Ray CharlesRay Charles was an important figure in 50s R&B as he fused Blues and Gospel into an early version of Soul Music. His piano style owed a lot to Jazz forms, and his Blues playing was full of emotion, but Ray’s wide-ranging taste included Country music. His skill as a composer and arranger, as well as a consummate performer, recognised no boundaries of genre. Ray went on to ‘cross over’ into the pop market, with phenomenal record sales, tremendous  celebrity, Hall of Fame inductions, a Grammy, Presidential acclaim and an enduring ability to sell out concert halls, even in his later years. That distictive voice was recognised all over the world, and he could rock out on piano with the best of them.

Born in 1930 to a poor family in Albany GA, Raymond Charles Robinson began to lose his sight, probably from glaucoma, by the age of five. The family had relocated to Greenville FL, and Ray attended the St. Augustine School for the Deaf and Blind until he was 15, by which time both his parents had died. Working in Florida as a pianist in a variety of bands, Ray saved up enough money to get as far away from there as he could, and settled in Seattle in 1947. He joined The Maxine Trio, and their ‘Confession Blues’ on the DownBeat label made No.2 in the R&B chart. Signing for Swingtime Records as a solo artist in 1949, he became known as ‘Ray Charles’ to avoid confusion with the boxer ‘Sugar Ray’ Robinson, and he enjoyed two more good R&B hits with that label, moving towards the West-coast ‘lounge Blues’ of Charles Brown. During this period Ray was a busy man, touring with Lowell Fulson, forming a band to back Ruth Brown, and later arranging and playing on Guitar Slim‘s hit ‘Things I Used to Do’ in New Orleans.

Ray-CharlesAhmet Ertegun signed Ray to Atlantic in 1952 and a confident voice began to emerge on a series of R&B Top Five hits as his strong piano style dictated the arrangements on his recordings. ‘Mess Around’ and ‘It Should Have Been Me’ went close to the top of the R&B chart before Ray’s own song ‘I Got a Woman’ made No.1 in 1955. Ray’s records began to feature in the Hot 100 as well as the R&B chart, but he also cut jazz albums like ‘Soul Brothers’ with Milt Jackson and David ‘Fathead’ Newman for Neshui Ertegun’s Atlantic Jazz imprint, and appeared at the 1958 Newport Jazz Festival. In 1959, Ray had a big R&B hit with Nappy Brown‘s ‘Night Time is the Right Time’, but when ‘What’d I Say’ went to No.6 in the Hot 100 later that year, despite being denied some airplay for being too suggestive, Ray had arrived as a major star. He signed a lucrative deal with ABC that also gave him creative control, which allowed him to record some hugely popular country albums, while continuing to produce massive selling singles like the Grammy winning ‘Georgia on My Mind’, ‘Unchain My Heart’, ‘I Can’t Stop Loving You’ and Percy Mayfield‘s ‘Hit the Road, Jack’. Ray set up his own Tangerine Record label under ABC and this was the vehicle for some of his own releases alongside those of Louis Jordan, Percy Mayfield, Ike and Tina Turner and his backing singers The Raelettes.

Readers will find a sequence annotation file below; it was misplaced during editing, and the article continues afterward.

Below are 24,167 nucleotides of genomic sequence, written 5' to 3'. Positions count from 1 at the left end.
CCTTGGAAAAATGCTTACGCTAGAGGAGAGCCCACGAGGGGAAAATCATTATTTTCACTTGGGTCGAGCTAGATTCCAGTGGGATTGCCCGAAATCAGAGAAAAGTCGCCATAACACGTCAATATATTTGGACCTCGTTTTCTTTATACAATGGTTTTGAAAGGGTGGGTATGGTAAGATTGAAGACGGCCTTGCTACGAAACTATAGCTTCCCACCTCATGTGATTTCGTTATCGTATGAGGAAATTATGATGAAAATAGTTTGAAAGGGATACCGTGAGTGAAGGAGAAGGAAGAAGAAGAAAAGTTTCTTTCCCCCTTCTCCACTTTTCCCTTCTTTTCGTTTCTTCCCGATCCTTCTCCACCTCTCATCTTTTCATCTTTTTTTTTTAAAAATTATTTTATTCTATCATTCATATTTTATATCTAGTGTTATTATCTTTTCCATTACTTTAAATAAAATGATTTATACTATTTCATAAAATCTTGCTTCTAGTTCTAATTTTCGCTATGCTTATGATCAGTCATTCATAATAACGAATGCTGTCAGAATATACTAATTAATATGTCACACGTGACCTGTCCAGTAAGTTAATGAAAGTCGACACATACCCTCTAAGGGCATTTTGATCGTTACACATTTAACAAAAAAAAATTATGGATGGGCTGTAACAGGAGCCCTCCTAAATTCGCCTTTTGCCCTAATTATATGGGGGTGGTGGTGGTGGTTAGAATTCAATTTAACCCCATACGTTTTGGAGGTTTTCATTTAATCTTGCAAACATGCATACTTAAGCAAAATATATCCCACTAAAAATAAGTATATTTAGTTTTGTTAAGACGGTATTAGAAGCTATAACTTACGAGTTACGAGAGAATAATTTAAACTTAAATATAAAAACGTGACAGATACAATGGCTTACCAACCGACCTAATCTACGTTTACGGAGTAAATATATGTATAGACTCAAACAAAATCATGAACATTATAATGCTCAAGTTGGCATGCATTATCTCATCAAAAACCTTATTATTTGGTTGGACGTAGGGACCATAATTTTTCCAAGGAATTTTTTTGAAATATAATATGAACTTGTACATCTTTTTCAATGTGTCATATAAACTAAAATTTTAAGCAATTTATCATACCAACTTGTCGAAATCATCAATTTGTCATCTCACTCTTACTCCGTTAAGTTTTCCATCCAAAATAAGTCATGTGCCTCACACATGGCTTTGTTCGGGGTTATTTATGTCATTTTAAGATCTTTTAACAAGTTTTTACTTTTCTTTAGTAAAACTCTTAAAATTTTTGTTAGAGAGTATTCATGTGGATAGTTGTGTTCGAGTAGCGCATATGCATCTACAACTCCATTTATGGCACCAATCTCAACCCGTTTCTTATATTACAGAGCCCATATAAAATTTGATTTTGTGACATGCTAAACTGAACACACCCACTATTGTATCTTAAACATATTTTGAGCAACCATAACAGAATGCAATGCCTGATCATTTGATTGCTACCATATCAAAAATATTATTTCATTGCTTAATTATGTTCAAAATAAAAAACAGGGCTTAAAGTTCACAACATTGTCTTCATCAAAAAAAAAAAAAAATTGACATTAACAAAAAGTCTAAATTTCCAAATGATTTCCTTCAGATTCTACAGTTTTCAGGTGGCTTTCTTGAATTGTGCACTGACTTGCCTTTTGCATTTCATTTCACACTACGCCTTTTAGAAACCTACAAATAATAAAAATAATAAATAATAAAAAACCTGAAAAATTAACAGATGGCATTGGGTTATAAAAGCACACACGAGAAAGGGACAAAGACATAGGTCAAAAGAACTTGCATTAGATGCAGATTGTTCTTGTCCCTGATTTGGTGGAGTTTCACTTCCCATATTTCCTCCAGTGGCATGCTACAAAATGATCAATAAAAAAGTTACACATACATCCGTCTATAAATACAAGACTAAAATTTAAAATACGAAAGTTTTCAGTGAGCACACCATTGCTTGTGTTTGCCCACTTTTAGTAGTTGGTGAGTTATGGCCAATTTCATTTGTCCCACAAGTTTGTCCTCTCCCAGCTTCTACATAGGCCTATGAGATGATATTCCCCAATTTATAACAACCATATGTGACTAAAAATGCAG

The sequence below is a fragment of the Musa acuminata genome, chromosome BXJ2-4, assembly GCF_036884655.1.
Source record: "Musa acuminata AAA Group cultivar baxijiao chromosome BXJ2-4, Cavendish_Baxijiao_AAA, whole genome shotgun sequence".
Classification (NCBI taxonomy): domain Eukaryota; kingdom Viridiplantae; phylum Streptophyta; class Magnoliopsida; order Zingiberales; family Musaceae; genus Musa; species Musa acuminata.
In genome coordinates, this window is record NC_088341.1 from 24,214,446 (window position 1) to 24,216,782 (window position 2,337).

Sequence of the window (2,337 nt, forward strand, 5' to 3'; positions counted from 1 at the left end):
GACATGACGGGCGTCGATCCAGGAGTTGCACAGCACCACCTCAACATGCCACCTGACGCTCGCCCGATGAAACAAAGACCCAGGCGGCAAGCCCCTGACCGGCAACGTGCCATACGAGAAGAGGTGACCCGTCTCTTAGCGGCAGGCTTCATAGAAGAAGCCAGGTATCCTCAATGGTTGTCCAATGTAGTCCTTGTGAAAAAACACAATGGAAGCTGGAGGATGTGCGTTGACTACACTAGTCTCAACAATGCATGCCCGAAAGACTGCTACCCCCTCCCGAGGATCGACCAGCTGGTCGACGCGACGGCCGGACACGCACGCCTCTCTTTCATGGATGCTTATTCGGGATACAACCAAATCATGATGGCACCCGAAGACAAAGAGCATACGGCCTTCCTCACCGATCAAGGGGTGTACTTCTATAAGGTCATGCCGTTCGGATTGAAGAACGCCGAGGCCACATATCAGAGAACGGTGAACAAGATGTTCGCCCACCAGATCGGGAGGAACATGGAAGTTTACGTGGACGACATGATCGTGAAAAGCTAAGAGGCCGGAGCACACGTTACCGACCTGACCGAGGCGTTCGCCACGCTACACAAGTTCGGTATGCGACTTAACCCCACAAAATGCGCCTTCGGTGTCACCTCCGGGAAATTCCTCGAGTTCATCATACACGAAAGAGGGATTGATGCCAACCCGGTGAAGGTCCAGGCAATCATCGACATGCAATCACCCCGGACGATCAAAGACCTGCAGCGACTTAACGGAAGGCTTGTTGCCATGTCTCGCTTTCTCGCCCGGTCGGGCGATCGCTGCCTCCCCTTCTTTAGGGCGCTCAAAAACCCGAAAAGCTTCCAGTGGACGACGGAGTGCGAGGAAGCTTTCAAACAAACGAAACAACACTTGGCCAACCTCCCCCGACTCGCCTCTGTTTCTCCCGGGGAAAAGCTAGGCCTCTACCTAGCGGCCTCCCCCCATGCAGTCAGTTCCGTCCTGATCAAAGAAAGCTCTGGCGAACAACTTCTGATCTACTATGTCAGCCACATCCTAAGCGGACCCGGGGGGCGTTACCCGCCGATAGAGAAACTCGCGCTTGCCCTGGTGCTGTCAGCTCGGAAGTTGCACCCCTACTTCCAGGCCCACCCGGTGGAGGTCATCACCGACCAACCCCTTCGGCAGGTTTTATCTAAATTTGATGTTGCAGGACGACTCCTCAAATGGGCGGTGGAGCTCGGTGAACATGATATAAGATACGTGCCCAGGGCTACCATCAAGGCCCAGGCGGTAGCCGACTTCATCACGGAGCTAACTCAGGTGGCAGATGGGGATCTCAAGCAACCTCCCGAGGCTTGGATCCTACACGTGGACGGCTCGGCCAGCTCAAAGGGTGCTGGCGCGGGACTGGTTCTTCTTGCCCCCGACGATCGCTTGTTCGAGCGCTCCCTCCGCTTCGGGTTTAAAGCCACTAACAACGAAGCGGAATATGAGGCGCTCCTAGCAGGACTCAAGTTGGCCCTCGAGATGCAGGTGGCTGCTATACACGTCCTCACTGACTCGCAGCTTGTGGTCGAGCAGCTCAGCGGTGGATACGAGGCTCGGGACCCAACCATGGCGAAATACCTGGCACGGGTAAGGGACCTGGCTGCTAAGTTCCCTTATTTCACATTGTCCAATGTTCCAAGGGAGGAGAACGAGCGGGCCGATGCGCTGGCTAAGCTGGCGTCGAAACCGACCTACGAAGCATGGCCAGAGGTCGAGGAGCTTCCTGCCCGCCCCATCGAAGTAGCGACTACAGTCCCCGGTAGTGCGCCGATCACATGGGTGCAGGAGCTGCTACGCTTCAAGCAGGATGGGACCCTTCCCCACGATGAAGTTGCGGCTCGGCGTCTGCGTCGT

Ray’s massive breakthrough hit ‘What’d I Say‘;

An arrest for possession of heroin in 1965 was an ironic setback for Ray after his No.4 single ‘Busted’, but after a year on parole and away from performing, he continued to score chart hits. Although Ray never repeated the tremendous record sales of the early 60s, his 72 entries into the Hot 100 up to 1975 are a phenomenal achievement. After making a cameo appearance in the Blues Brothers film, Ray signed for Columbia Records to pursue his interest in Country music, including his No.1 Country hit ‘Seven Spanish Angels’ with Willie Nelson, and collaborations with George Jones and Hank Williams Jr. Other duets with Chaka Kahn (the Grammy-winning ‘I’ll Be Good to You’), Quincy Jones (a friend from the Seattle days), Billy Joel and BB King serve to emphasise the scope of Ray’s public appeal and the respect he had earned among his peers, winning him a ‘Lifetime Achievement’ Grammy in 1987.

The heartbreaking voice and sublime piano of a Genius, playing his own song ‘Hard Times’;

Ray Charles Discography
There are many compilations of Ray’s music, but this one concentrates on his 50s and 60s R&B, when he did his most powerful work.


Ray performed at Bill Clinton’s inauguration in 1993, repeating a service he had provided for Ronald Reagan eight years earlier, and he continued to release the occasional record, appear in TV sit-coms, and fill concert halls all over the world for the rest of his life. His last performance came in a ceremony to dedicate his studio as a Historic Landmark of LA, and he passed away in that city later in the summer of 2004. Obituaries and a posthumous album used the word ‘Genius’ to describe Ray, and it’s hard to disagree.